• to live life fully
  • to love wastefully
  • to be all that one can be
This is a "mantra" for Spong that expresses the essence of the gospel. Every one of his lectures finishes with the reiteration of these three themes. And excellent themes they are! Very few Christians, I imagine, would disagree with these emphases. Unfortunately, for many Christians, they are overshadowed by Spong’s "negative" message to such an extent that they are not heard. And for those on the other end of the theological spectrum, the "negative" message is so powerful for them that the they wonder why bother with Christianity at all. They would argue that you don’t need Christianity to assert the value of living life fully, loving wastefully, and being all one can be. (Following one of Spong’s lectures, I had a conversation with an ex-Christian who made precisely that point.) For traditional Christians, the literal, historically embedded beliefs about Jesus Christ (eg, the virgin birth, miracles, the resurrection) are indispensable in defining Christianity as distinct from other religions. Thoughtful and honest Christians can surely agree that new forms of expressing the gospel of Jesus Christ need to be found for the 21st century. And they can surely agree that Jesus’ life shows humanity what it means to live in the presence of God and be empowered, by the Holy Spirit, to live fully, love wastefully, and become fully human. But many Christians will also want to argue that this can only be done by a God who is able to work supernaturally - any lesser God is not enough and, without such a God, Spong’s vision of living fully, loving wastefully, and being all one can be will be an unfulfilled yearning - a God-shaped hole in the human heart that only God can fill. There is a challenge here for traditional Christianity: the Church, which is often the worst advertisement for Christianity, needs to live out its good news in everyday living so that God is, indeed, understood to be a loving God of infinite mercy who accepts all and empowers them to live fully, love wastefully, and be all that God intended them to be. --------------------- * I am using the terms "negative" and "positive" to indicate that Spong is critical of Christianity and yet wishes to affirm that Christianity has a significant message for the modern world. Related Links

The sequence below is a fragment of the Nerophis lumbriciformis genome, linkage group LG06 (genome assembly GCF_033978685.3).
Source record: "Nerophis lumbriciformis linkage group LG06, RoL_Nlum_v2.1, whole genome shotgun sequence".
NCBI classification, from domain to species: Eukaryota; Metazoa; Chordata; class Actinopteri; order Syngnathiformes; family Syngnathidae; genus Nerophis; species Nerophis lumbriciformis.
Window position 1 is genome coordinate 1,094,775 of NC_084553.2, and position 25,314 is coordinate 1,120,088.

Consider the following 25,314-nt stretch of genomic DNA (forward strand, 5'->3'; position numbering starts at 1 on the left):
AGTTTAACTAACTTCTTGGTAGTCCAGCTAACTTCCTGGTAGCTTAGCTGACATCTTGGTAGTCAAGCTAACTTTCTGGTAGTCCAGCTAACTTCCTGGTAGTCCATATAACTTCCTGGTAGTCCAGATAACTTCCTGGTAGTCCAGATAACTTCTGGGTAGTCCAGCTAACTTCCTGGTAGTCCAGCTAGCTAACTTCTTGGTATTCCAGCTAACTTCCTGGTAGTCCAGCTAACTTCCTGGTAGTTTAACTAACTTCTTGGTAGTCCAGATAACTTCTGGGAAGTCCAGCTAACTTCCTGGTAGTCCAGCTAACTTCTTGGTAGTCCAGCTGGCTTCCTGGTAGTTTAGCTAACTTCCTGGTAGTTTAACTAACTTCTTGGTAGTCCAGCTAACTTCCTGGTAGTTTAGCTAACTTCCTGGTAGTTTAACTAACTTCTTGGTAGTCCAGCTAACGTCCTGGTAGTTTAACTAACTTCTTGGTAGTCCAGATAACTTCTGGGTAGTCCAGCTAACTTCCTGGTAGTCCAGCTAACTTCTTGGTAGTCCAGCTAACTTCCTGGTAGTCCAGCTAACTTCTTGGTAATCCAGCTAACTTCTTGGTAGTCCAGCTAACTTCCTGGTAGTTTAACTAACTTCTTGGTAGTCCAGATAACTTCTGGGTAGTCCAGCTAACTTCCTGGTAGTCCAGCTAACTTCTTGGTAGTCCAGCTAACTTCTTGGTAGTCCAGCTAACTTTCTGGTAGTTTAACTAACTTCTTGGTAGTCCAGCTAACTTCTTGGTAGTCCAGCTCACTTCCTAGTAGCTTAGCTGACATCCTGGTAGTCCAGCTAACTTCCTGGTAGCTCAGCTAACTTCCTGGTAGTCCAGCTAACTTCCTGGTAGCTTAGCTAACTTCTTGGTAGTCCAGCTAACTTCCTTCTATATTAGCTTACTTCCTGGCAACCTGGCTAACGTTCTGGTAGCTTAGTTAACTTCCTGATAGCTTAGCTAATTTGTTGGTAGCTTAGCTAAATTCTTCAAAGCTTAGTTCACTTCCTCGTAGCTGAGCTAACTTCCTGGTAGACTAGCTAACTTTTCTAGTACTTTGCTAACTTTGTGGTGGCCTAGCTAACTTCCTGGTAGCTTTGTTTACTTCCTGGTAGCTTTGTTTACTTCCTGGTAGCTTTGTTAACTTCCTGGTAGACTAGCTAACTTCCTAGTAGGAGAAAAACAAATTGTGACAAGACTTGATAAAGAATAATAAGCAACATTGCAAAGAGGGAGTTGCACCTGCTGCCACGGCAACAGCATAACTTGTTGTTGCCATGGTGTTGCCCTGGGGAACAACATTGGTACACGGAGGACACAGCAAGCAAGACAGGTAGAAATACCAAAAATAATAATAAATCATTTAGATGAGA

Tuesday, August 28, 2007

Did Adam and Eve Keep the Sabbath? Part 2


This post should be read in conjunction with the following:

  1. Adam and Eve and Sabbath Keeping - an explanation

Individuals who argue that Sabbath keeping is not required of Christians often argue that Genesis 1-3 doesn’t include any reference to Adam and Eve keeping the Sabbath. In addition, there is no command to keep a weekly Sabbath. It is concluded that God, therefore, did not institute the Sabbath in Eden.

This brief essay presents some observations that respond to this position and argues that God did, in fact, institute Sabbath keeping at the time of creation and that Adam and Eve would have kept it.

The argument that Adam and Eve did not keep the Sabbath is an argument from silence. In that case, it is incorrect to conclude that they didn’t. Just because Genesis doesn’t mention Adam and Eve keeping the Sabbath doesn’t mean they didn’t. After all, the creation account is primarily about God, not what Adam and Eve did. This focus on God may mean that, in this narrative, what Adam and Eve did is not as important and, therefore, their Sabbath keeping or a command from God to keep a sabbath is not mentioned.

It is incorrect to conclude from an absence of a command that a command didn’t exist. Surely Adam and Eve didn’t require a command about everything that was right/wrong. And even if they did, all of these commands didn’t need to be recorded in the Genesis accounts. The Genesis narratives are not intended to be a list of all the commands God gave to Adam and Eve. The stories are written with a very specific purpose in mind and that purpose constrains what is included and what is left out.

It is true that there is no command in Genesis 1-2 about Sabbath keeping. What we do have is an example. This example provides evidence that the Sabbath should be kept. There is no command in Genesis 1 - 3 proscribing murder. But we don’t conclude from this that murder is ok. When we get to the story of Cain killing Abel, we know it is wrong because it doesn’t fit with God’s example. We have God’s example as the life-giver in Genesis 1 - 2, therefore we should follow that norm and promote life. In the same way, we have God’s example as the Sabbath-creator and observer. God was never physically tired so he had no actual need to rest. Therefore, he must have rested as an example. In the same way we follow God’s example in not murdering, Christians should follow God’s example in Sabbath-keeping.

In addition to all this, sin had not entered the world as a result of human choice at the close of the creation week. A God of love is hardly going to lay down a ’law’ for how His new creatures should follow Him. Rather, he’d teach Adam and Eve about the Sabbath in person - rather than in law - by spending quality time with them.